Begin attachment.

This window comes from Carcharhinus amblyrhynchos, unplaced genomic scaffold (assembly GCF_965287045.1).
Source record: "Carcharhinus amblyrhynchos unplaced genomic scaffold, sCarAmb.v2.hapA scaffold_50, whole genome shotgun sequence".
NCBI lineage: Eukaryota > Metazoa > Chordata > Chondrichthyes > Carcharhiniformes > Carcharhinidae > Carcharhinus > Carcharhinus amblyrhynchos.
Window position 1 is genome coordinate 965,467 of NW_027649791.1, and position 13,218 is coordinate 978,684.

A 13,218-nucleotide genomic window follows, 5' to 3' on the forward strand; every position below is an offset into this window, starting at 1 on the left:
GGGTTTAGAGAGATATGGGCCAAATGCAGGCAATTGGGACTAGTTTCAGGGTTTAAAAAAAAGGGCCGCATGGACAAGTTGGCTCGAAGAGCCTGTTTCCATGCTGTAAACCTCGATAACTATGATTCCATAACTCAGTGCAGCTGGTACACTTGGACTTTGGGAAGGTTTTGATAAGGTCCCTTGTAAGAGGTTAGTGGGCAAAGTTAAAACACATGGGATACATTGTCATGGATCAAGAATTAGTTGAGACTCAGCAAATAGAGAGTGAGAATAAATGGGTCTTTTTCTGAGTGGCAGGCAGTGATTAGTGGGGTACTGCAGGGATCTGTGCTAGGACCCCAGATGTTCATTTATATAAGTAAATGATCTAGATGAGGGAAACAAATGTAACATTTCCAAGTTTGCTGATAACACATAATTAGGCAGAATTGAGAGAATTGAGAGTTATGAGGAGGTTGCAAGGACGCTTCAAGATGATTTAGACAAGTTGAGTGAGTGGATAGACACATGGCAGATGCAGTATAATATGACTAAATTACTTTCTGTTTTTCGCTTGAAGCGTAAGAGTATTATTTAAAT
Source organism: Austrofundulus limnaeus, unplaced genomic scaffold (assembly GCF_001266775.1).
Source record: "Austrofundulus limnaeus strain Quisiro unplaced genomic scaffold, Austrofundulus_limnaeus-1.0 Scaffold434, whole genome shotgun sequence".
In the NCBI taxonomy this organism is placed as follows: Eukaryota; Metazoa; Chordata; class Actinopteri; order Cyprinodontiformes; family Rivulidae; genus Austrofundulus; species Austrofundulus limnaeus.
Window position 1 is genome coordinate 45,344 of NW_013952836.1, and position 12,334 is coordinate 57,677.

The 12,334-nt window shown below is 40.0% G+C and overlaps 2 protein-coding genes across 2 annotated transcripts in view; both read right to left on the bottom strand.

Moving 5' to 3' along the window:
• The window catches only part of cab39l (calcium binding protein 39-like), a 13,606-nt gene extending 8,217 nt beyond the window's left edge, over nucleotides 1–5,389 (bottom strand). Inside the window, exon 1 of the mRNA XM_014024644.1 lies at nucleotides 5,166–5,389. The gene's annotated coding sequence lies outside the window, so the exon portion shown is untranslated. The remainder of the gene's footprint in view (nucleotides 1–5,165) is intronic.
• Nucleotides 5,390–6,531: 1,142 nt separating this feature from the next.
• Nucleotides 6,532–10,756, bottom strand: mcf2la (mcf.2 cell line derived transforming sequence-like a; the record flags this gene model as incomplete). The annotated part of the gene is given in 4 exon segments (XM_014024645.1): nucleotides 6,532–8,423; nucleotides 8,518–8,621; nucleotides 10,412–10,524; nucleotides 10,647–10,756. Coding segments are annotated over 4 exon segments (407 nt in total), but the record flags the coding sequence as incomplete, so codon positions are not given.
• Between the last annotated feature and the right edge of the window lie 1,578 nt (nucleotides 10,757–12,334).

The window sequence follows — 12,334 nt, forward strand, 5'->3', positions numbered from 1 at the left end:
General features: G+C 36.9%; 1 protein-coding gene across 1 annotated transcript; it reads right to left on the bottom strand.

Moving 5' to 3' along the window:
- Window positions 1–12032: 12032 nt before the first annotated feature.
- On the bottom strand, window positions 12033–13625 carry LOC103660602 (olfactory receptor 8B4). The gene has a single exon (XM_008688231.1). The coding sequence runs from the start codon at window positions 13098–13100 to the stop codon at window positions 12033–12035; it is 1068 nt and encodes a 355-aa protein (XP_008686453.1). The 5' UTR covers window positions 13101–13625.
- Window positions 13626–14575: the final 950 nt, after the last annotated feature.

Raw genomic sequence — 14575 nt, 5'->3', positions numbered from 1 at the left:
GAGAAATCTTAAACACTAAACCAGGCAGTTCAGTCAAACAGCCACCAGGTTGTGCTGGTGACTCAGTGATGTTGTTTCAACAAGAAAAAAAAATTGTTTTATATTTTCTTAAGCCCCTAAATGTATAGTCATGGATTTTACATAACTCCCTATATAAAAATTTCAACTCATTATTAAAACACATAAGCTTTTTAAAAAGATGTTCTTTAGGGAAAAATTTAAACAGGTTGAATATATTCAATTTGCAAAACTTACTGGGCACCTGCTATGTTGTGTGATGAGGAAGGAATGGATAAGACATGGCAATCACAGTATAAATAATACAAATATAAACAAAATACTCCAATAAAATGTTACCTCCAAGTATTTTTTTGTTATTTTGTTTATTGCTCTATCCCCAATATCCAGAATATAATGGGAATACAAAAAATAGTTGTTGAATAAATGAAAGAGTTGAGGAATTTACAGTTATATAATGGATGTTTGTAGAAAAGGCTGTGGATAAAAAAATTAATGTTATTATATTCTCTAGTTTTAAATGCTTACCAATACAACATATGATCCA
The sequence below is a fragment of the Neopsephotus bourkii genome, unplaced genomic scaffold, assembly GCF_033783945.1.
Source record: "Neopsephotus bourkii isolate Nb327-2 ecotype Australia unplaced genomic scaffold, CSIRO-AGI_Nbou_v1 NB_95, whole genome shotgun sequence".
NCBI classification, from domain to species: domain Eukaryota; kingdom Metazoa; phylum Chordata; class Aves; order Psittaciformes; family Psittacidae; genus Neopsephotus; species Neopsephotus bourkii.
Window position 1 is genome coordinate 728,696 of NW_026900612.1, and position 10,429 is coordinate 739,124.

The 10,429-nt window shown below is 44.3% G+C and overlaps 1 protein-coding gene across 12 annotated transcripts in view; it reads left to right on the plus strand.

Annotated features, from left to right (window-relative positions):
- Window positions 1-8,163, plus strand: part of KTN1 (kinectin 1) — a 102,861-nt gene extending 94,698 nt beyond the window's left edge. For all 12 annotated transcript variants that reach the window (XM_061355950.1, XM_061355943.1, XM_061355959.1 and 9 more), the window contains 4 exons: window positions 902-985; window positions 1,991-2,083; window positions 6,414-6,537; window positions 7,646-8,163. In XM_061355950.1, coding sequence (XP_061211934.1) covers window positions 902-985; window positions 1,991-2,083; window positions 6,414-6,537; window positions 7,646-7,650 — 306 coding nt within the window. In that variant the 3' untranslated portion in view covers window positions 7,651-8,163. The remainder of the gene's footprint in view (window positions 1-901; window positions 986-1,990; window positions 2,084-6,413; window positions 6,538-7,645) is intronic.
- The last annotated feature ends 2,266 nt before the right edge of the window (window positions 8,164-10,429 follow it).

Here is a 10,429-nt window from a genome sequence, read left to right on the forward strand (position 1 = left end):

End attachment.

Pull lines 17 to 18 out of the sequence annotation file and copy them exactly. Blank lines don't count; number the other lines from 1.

The window sequence follows — 12,334 nt, forward strand, 5'->3', positions numbered from 1 at the left end:
General features: G+C 36.9%; 1 protein-coding gene across 1 annotated transcript; it reads right to left on the bottom strand.